Bisphenol A (BPA) is an industrial material used for many plastic products and is considered an endocrine disruptor. BPA can be released into the environment and can spread through the food chain. It is well known that BPA exposure leads to lesions, especially in the reproductive system. According to previous studies, BPA reduces newborn numbers in pregnant mice and affects placentation. The placenta is a special endocrine organ during pregnancy. It secretes important hormones, such as progesterone and estrogen, to maintain gestation. In steroid hormone synthesis, two specific enzymes are important: P450scc (CYP11A1) converts cholesterol to pregnenolone and aromatase (CYP19) induces androgen conversion to estrogen. To determine the effects of a low dose of BPA on hormone synthesis in the placenta, we used JEG-3 cells as a model. We found that the steroidogenic genes CYP11A1 and CYP19 were downregulated in human tissues by detectable concentrations of BPA (1–1000 nM), which do not affect cell viability. Furthermore, we demonstrated that BPA influenced the ERK signaling pathway and resulted in hormone reductions. An analysis of trophoblasts in primary culture from a term human placenta showed the same phenomena. Our data demonstrate that treatment with a low dose of BPA does not affect human placental cell survival, but decreases hormone production via to the downregulation of steroidogenic genes and ERK signaling pathway changes.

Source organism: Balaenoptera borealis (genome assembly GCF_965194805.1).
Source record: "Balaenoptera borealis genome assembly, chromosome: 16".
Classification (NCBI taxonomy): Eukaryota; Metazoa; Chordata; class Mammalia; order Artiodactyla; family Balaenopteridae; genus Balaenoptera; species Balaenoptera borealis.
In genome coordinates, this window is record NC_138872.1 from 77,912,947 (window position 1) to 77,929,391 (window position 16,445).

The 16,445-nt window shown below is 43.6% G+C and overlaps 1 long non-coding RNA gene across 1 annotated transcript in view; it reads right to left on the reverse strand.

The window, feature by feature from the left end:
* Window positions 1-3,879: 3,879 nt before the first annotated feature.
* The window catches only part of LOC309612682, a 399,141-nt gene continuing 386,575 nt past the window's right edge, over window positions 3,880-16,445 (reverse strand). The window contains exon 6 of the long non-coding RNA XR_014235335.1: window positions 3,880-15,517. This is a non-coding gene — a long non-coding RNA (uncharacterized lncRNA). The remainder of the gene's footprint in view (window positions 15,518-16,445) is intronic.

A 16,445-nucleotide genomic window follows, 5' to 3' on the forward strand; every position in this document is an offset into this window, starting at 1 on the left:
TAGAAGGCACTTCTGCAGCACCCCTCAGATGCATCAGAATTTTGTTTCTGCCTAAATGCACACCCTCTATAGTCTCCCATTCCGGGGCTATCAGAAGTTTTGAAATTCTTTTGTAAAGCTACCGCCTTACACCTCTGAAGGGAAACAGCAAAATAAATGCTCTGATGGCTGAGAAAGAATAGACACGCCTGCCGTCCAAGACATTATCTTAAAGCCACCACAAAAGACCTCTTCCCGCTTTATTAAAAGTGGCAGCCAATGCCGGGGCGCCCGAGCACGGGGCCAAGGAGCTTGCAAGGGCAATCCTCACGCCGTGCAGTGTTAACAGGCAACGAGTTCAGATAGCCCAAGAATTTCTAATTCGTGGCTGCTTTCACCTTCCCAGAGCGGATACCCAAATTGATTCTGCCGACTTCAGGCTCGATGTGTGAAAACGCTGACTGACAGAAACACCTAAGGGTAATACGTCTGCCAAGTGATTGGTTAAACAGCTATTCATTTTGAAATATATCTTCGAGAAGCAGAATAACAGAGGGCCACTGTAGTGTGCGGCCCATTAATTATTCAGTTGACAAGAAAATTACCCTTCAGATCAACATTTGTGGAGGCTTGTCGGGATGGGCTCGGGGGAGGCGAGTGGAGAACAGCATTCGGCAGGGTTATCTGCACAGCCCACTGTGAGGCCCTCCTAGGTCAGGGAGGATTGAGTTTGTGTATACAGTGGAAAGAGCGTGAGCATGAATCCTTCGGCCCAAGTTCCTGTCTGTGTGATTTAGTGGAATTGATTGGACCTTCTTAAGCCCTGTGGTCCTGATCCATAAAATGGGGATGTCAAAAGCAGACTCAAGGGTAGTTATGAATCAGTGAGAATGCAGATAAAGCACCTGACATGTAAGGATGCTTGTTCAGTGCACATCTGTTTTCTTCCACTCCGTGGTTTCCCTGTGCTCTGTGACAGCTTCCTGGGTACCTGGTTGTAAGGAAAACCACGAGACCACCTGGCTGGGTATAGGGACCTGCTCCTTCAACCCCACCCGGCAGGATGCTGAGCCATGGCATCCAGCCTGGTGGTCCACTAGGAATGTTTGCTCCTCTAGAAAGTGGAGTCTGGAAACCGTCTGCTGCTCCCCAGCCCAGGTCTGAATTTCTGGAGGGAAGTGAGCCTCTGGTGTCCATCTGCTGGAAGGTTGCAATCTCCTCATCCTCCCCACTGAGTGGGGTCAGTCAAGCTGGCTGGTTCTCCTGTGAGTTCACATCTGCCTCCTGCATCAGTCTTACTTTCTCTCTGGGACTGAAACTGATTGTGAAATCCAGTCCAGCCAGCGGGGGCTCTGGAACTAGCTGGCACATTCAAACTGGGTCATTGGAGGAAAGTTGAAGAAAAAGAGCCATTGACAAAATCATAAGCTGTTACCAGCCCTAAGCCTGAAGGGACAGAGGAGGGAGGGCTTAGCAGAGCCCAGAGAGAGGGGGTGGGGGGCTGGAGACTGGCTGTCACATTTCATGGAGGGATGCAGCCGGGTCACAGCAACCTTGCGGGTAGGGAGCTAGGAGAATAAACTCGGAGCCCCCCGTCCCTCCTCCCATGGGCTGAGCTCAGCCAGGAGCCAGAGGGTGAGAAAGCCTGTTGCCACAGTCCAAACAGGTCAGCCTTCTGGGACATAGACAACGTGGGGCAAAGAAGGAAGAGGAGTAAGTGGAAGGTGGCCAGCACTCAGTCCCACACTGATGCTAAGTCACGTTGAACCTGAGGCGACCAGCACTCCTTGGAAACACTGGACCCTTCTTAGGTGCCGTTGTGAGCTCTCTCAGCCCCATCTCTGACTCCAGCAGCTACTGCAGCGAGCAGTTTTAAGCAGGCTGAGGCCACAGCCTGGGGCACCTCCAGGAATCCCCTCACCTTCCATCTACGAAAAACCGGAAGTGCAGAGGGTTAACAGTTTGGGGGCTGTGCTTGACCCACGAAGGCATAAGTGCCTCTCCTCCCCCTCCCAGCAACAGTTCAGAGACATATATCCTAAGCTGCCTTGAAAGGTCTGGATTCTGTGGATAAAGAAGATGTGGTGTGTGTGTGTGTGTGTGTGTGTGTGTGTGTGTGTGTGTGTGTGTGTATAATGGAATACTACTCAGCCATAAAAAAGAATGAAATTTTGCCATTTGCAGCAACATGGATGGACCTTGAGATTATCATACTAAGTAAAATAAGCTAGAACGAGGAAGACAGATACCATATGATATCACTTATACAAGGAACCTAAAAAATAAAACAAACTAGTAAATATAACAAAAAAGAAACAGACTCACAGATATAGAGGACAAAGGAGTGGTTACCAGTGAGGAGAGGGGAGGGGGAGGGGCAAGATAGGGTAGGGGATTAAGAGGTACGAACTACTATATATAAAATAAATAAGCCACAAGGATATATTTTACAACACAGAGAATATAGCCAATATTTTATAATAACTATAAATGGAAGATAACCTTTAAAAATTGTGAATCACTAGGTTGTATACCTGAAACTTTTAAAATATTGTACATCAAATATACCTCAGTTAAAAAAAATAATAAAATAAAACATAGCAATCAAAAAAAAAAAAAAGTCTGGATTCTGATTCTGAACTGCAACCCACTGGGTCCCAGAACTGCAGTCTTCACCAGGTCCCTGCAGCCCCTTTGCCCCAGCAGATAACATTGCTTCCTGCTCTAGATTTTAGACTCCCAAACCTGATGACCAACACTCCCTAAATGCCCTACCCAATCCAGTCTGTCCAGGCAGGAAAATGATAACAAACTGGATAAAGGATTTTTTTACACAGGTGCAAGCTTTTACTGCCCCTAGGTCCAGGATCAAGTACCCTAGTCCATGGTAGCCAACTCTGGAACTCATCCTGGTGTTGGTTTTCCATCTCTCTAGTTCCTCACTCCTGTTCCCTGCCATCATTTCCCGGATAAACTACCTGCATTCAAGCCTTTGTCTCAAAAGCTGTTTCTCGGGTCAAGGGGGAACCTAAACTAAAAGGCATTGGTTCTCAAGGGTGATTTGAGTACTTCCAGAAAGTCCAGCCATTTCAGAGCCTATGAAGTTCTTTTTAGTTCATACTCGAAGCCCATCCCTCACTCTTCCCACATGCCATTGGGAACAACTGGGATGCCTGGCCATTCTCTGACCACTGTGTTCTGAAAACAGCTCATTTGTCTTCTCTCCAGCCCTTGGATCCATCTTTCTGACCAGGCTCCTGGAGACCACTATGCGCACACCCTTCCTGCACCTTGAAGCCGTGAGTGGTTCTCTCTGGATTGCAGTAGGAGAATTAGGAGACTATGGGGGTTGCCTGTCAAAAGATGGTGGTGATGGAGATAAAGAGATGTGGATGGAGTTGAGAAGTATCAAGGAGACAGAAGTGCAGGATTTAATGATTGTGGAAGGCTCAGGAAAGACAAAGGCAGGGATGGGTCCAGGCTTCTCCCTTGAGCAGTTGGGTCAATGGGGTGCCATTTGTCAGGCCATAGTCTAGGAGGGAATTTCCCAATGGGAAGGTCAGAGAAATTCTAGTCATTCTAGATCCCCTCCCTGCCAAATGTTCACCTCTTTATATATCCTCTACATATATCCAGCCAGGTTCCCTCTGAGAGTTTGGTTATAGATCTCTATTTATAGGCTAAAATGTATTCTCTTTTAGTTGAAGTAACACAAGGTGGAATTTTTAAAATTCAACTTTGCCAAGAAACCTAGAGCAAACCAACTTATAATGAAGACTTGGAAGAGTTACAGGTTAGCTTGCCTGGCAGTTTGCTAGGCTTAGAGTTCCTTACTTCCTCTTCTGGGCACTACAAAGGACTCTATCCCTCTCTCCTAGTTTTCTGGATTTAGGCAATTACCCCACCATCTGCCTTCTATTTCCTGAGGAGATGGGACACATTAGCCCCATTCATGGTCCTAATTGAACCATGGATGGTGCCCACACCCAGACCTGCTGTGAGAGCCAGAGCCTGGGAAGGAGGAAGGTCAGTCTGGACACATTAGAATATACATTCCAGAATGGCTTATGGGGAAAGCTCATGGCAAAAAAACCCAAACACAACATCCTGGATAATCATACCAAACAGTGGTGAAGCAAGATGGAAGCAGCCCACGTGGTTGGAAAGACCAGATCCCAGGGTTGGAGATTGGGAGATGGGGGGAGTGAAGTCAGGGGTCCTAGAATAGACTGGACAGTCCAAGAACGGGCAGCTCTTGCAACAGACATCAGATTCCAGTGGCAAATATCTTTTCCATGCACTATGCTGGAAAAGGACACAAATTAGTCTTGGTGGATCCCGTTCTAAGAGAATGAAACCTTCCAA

BPA inhibits steroidogenesis via ERK in placenta.